Sex Education Provision to Children from the Parents’ Perspective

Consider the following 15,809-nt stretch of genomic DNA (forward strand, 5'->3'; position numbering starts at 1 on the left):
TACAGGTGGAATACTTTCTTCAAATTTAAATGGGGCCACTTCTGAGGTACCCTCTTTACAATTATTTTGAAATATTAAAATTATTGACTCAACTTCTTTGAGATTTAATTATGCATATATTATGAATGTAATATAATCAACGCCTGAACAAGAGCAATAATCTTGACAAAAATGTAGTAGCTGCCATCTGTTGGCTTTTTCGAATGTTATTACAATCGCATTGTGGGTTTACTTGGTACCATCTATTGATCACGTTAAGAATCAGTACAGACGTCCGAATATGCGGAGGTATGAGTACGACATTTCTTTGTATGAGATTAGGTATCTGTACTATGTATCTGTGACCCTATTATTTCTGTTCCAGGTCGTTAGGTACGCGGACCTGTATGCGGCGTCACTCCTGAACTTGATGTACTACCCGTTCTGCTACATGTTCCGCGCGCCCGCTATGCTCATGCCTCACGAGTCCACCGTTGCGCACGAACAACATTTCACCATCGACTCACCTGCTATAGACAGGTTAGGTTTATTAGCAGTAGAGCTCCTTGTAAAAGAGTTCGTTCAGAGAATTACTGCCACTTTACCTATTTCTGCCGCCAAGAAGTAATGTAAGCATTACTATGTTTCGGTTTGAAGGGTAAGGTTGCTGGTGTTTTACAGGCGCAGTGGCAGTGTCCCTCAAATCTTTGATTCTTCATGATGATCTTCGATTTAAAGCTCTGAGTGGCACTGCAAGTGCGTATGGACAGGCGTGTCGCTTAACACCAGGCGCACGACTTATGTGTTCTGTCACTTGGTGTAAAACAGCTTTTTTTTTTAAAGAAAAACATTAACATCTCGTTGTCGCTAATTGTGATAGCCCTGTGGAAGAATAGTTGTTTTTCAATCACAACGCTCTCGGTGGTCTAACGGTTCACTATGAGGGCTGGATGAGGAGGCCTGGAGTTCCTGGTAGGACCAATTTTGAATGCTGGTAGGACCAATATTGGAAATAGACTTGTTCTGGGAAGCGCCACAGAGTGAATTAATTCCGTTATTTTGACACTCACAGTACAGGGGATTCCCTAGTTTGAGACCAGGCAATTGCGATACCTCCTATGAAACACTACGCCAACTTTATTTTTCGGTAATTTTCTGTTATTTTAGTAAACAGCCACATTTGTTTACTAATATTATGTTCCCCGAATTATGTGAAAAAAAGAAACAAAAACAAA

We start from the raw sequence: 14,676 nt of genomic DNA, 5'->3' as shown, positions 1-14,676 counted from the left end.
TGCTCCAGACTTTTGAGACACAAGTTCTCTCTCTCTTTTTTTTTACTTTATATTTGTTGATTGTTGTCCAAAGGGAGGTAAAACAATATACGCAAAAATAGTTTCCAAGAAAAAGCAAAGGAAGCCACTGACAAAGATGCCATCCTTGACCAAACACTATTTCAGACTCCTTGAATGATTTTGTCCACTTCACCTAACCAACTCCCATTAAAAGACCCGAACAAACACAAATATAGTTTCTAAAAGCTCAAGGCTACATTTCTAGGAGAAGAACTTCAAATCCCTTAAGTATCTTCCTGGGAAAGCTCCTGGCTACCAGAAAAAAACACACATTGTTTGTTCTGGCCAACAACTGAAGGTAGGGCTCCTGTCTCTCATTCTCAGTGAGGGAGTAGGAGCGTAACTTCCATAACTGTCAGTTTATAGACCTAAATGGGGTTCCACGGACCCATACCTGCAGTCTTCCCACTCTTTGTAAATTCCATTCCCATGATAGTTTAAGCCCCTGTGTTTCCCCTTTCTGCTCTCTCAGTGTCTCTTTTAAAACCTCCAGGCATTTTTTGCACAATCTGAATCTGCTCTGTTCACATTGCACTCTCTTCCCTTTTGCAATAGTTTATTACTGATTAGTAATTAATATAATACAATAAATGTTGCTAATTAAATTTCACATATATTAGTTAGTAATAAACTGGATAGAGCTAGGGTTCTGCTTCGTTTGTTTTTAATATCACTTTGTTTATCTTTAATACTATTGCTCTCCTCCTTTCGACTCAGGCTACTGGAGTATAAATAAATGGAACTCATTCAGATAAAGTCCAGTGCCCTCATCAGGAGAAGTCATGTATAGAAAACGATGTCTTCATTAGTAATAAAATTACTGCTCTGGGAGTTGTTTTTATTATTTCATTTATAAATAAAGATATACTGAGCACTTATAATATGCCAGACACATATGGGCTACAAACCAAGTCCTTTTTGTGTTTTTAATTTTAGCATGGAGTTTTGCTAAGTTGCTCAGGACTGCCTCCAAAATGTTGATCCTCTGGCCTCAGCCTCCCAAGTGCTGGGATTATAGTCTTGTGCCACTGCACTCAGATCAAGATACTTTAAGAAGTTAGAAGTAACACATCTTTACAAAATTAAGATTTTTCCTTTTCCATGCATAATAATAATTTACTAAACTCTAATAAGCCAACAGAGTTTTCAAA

Children especially adolescents are vulnerable to get misinformation about sex. This can lead to high sex outside marriage, unwanted pregnancy, the transmission of the HIV virus. One way to prevent this is to provide sex education to children. But there are still many people who do not provide sex education. Parents assume sex education as if it was only limited to sexual relations. This review uses the Arksey and O'Malley framework. Data search was performed in 3 databases to be mapped and synthesized to find gaps from some literature. The results found in the review are the majority (55%) using quantitative methods and the majority (64%) research from developed countries. Besides the themes found and this review is the parents’ obstacle in discussing sex education, the children factor not discussing sex education in parents, the factors that influence mothers giving sex education to children, the right time in giving sex education, ways parents provide effective sex education to children and the best source of sex education. Most parents assume that sex education is only related to sexual relations. Therefore, most parents provide sex education when children are 11 years old or puberty. Mothers are considered as the best source of information in providing sex education to children.